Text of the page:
The Docks of New York (1928)

‘That same year, 1928, Sternberg turned out the pictorially remarkable Docks of New York, which earned the praise of George Bernard Shaw. In it George Bancroft (who had become a favorite actor of Sternberg since Underworld, appearing in four of his films) moved with the grace of a ballet dancer, despite his heavy bulk, so integrated were his movements. Out of an imagination and sense of fantasy as vivid and evocative as Thomas Burke’s evocations of London’s Soho and Whitechapel in Limehouse Nights (and in an instinctive echo of the ancient Greeks who ordained that “every man owes five days a year to Dionysus”?), Sternberg conjured up a section of the Hoboken waterfront in the studio, complete with dirty tramp steamer tied up to the dock, its smoke-filled saloons with their wooden staircases outside leading to the upstairs rooms of the cheap prostitutes, the steaming boiler-room in the ship’s hold with the glistening bodies of the stokers manning the fire-ovens, the sweating faces of those laboring in front of red-hot coal and looking forward to shore leave, which meant cold beer and the soft, yielding arms of the saloon girls … all rendered in photography of the richest chiaroscuro.’

–Herman G. Weinberg, Josef von Sternberg (E.P Dutton & Co, 1967)

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‘Except for a fleeting glimpse of the New York skyline and oil slicks on the lapping waters of the bay, The Docks of New York was wholly studio-made. The director felt that only in the studio stages could he control the infinite shades of black-and-white photography, which he had developed by this time to an art in itself. With some of the scenes veiled in artificial mist or harbor fog, the pictorial composition had a dreamlike quality that could not have been obtained in a natural setting under the conditions imposed by the director.’

— Weinberg

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‘George Bancroft is once more Sternberg’s Caliban, but Betty Compson’s fatalistic floozie is more prone to wearing her heart on her sleeve than most Sternbergian heroines. She is vulnerable, wistful, yet fully committed in a way Sylvia Sidney will be later in An American Tragedy. The plot is something of a switch for Sternberg in that it is the man who deludes the woman, first with a mock wedding and then with a cynical honeymoon. The man satisfies his lust, but then surrenders to his conscience.’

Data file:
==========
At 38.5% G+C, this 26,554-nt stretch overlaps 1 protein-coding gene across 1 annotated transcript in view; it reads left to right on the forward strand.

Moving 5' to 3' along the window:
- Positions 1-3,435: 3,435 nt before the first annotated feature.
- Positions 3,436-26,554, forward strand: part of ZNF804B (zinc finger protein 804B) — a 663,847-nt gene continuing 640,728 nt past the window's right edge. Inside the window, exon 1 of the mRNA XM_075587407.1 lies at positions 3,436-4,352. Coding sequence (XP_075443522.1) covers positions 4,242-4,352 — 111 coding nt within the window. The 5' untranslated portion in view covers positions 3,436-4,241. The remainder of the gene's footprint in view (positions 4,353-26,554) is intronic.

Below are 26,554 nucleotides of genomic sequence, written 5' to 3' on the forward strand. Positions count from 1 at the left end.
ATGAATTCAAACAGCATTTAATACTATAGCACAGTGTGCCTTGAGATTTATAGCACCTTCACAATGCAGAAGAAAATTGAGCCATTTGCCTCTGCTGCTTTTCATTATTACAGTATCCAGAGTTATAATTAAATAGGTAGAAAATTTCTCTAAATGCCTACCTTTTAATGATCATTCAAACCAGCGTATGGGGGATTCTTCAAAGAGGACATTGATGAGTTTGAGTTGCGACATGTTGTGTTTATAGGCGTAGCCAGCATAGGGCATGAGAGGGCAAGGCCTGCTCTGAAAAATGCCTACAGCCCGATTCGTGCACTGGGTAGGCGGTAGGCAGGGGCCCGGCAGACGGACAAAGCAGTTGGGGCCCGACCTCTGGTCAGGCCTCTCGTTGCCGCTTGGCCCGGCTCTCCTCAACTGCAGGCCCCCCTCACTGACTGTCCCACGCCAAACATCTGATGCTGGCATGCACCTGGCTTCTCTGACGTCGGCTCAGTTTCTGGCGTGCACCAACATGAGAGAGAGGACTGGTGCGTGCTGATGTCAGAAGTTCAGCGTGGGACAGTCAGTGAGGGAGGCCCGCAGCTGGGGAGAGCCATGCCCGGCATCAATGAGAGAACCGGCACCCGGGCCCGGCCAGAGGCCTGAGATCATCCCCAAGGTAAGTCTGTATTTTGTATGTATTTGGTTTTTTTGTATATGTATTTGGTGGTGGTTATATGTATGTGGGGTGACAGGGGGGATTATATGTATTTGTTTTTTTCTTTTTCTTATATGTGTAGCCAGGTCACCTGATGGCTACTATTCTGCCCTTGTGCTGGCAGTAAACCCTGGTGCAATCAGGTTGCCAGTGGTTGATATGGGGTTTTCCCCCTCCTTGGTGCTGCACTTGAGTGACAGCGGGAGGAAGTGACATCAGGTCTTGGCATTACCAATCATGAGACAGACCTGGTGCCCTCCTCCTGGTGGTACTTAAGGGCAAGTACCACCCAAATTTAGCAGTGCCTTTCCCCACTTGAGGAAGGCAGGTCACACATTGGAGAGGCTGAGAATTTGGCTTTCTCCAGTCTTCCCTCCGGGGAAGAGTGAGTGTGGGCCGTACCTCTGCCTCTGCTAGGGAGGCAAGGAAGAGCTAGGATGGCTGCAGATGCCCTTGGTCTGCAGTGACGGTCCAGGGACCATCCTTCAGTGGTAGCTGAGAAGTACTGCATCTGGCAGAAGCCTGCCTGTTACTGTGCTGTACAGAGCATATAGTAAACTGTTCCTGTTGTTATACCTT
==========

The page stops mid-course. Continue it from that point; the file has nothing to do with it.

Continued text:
–Andrew Sarris, The Films of Josef von Sternberg (The Museum of Modern Art, New York, 1966)

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‘At first glance, Sternberg seems more like Visconti, a prettifier of poverty, except that Sternberg, unlike Visconti, never claims to be realistic. His photography, full of light and shadow, is designed to give visual expression more to feelings than to facts. He is not concerned with social conditions on the docks of New York, nor with the class consciousness of his characters. What interests him is the emotional force which impels a man to drag a woman across a crowded room to satisfy his desires, and that emotional force can be expressed in one manner alone: camera movement. Sternberg wants to drag us along with Miss Compson, and he succeeds, and then he shows us Miss Compson overcoming all this brute force, and we realize that we are back in the realm of Sternberg’s feminine mystique. With Docks of New York, Sternberg takes his place with D.W. Griffith and Frank Borzage as one of Hollywood’s least condescending chroniclers of little people with big emotions. Sternberg stands alone, however, for his unique virtuousness untainted by sanctimoniousness.’

–Sarris

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‘Von Sternberg’s talent at conveying the physical attractiveness of women was to reach its height with the sound films of Marlene Dietrich. Docks of New York, however, was a remarkably sensuous picture. Two well-contrasted players, Betty Compson and Olga Baclanova, gave electric performances in a highly charged atmosphere, an atmosphere created almost entirely by light.’

–Kevin Brownlow, The Parade’s Gone By … (University of California Press, 1968)

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‘ … “Half Hogarth, half Mack Sennett,” wrote Thomas Quinn Curtiss of it in the Paris Tribune many years afterwards, after a showing at the Cinémathèque Française. “A film of pictorial brilliance, telling atmosphere, and some wonderful low humor.” … As for its technique, a critic of the time wrote: “Let us not forget that the silent film is actually being stifled by its own perfection. Carl Dreyer’s La Passion de Jeanne d’Arc and Sternberg’s Docks of New York prove this indubitably. What remains to be done? Repeat the technical triumphs, the wonderful lighting, the overwhelming settings, with actors denuded of staginess as were those who took part in it? No, we have demonstrably reached the culmination of one form of cinematic expression and if the sound film had not been invented, producers the world over would have been looking for something else…..”‘

— Weinberg

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